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2015 (6) TMI 568 - ITAT MUMBAI

2015 (6) TMI 568 - ITAT MUMBAI - TMI - Interest paid on borrowed capital (from bank) invested in a house property - claim against interest income assessable u/s. 56, i.e., in computing the income chargeable under the head of income ‘income from other sources’ - disallowance of interest paid and claimed as deduction against the interest receipts - Held that:- In the present case, section 24(b) governs the deduction on account of interest on borrowed capital for the purpose of acquiring house prop .....

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ney lent and saving interest to bank, or, alternatively, assuming borrowing for investment in house property, being at par, both financially (perhaps, that is – the interest rates on borrowing and monies lent being not known), as well as under the tax regime. Assuming a tax equivalence, while none existed, then, thus, represents the fundamental fallacy in the assessee’s argument and case, i.e., the underlying assumption that the two arrangements being financially equivalent (or nearly so), would .....

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/implications, and carry different risks. The two streams of income, flowing from vastly different sources, are subject to different computational provisions under the Act, and bear different risk profiles. To say, therefore, that interest on a borrowing applied toward house property be deducted against the income from the property on the security on which the same is raised, is misplaced. Rather, the claim of interest on borrowing applied to a particular source of income (house property) agains .....

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e Order by the Commissioner of Income Tax (Appeals)-11, Mumbai ( CIT(A) for short) dated 28.02.2013, dismissing the Assessee s appeal contesting its assessment u/s.143(3) of the Income Tax Act, 1961 ( the Act hereinafter) for the assessment year (A.Y.) 2010-11 vide order dated 11.01.2013. 2. The only issue arising in the instant appeal, agitated per its two grounds, as under, is the maintainability or otherwise in law of the assessee s claim of interest paid on borrowed capital (from bank) inves .....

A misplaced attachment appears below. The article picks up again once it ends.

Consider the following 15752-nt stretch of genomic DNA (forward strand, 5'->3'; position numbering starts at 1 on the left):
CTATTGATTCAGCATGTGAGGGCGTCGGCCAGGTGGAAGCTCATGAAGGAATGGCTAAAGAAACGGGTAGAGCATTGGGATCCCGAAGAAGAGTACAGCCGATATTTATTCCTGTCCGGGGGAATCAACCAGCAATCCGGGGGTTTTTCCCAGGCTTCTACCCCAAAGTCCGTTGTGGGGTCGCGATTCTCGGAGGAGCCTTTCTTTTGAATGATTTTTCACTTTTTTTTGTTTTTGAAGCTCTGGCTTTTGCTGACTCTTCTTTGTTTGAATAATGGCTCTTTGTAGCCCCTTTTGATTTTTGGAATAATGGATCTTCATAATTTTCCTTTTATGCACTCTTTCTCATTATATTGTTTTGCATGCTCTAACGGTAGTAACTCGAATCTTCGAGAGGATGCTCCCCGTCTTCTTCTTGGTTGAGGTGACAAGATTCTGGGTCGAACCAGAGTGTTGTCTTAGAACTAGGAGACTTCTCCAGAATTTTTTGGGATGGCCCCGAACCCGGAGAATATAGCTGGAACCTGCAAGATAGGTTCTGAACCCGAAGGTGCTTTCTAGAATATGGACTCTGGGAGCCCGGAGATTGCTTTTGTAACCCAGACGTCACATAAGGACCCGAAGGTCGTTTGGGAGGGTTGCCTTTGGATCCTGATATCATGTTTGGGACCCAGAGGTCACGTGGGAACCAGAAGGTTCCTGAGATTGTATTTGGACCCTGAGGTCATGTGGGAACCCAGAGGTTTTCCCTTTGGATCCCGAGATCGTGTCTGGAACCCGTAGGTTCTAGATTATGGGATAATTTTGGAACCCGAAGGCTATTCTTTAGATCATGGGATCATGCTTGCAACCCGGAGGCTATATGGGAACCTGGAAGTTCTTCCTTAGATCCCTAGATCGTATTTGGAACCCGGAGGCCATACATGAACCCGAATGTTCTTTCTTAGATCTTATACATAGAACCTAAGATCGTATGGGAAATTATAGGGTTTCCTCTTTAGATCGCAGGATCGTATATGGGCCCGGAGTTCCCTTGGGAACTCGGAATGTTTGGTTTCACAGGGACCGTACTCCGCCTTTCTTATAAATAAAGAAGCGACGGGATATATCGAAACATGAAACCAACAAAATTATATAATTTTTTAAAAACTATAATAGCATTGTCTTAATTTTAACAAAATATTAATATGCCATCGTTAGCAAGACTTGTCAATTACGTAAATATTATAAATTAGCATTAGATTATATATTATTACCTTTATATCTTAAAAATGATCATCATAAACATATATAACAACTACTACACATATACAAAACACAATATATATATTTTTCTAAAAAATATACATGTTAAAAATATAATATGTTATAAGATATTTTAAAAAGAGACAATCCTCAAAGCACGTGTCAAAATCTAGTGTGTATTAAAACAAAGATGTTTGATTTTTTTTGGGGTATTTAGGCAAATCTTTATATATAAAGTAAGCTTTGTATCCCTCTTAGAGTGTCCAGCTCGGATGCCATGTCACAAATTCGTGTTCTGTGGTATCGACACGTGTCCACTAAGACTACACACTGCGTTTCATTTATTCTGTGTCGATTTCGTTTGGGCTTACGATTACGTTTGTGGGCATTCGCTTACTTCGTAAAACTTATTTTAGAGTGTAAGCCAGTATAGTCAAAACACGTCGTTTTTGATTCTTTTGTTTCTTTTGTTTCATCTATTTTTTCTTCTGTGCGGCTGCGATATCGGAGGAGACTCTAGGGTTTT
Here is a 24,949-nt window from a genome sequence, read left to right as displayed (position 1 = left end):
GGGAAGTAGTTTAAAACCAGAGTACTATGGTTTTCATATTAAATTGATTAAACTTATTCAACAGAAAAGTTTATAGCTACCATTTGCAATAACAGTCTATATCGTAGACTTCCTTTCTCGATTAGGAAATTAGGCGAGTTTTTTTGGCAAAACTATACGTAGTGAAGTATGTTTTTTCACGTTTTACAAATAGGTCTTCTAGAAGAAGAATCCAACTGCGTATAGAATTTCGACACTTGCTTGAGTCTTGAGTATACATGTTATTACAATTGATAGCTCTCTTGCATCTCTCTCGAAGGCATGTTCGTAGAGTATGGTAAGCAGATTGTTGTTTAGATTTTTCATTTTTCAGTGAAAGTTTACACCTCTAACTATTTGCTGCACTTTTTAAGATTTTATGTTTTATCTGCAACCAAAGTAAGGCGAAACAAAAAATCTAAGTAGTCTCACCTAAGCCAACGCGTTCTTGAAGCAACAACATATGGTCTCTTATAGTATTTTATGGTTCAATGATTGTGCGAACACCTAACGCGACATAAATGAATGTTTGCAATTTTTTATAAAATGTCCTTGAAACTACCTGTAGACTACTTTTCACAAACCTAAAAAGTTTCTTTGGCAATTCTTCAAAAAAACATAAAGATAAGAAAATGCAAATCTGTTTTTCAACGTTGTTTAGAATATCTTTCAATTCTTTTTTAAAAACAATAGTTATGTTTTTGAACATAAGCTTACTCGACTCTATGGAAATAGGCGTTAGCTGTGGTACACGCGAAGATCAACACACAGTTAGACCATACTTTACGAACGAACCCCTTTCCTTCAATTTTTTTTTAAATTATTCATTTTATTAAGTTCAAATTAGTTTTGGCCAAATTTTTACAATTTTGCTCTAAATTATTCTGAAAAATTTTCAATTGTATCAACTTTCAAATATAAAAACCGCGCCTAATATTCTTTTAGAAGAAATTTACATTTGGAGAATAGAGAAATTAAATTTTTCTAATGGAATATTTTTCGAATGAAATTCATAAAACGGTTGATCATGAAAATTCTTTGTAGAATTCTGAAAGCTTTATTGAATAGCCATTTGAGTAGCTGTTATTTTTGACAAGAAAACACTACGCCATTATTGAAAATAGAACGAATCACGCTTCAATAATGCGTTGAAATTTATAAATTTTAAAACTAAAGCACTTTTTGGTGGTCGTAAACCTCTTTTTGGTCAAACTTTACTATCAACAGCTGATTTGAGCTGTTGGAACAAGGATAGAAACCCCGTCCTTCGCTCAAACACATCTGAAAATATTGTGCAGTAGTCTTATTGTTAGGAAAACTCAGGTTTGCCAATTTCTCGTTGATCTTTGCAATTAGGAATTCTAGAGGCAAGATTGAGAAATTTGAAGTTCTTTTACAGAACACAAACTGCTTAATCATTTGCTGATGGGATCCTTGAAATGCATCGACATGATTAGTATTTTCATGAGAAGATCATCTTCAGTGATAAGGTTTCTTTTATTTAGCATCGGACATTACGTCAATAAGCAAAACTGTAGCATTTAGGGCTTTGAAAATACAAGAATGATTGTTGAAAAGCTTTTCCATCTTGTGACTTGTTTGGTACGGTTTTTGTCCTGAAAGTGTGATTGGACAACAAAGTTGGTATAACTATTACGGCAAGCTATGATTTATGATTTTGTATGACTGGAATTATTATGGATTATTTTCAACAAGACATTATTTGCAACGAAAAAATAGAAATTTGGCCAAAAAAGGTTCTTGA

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he provisions of law, the learned Commissioner of Income Tax (Appeals) has further erred in confirming application of section 14A for disallowing such interest, whereas the investment was not made for earning any exempt income. It was made for acquiring house property. 3. The admitted facts are that the assessee s borrowing from bank was toward and, in fact, utilized for/invested in a residential house, income from which is assessable u/s.22. The property being self occupied, the assessee in fac .....

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erest. Correspondingly, he would not suffer interest on the bank borrowing. In fact, that is what he had intended to, but could not, as he was not able to retrieve the loan money back from the person to whom he had lent, in time, necessitating a temporary arrangement by way of bank borrowing. However, the two arrangements are at par, so that interest suffered, i.e., in excess of ₹ 1,50,000/- (Rs.14.19 lacs), ought to be adjusted in computing his actual income . Reliance is placed on the de .....

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geable to tax there-under, is to be computed by classifying it, according to the nature of the income, under various heads of income, with the income not covered under any specific head falling to be classified under the residuary head, i.e., income from other sources . Further, income under any head of income is to be computed following the computation provisions as specified for the relevant head, which stand classified as various parts of Chapter IV of the Act, i.e., Chapter IV-A to IV-F. Onl .....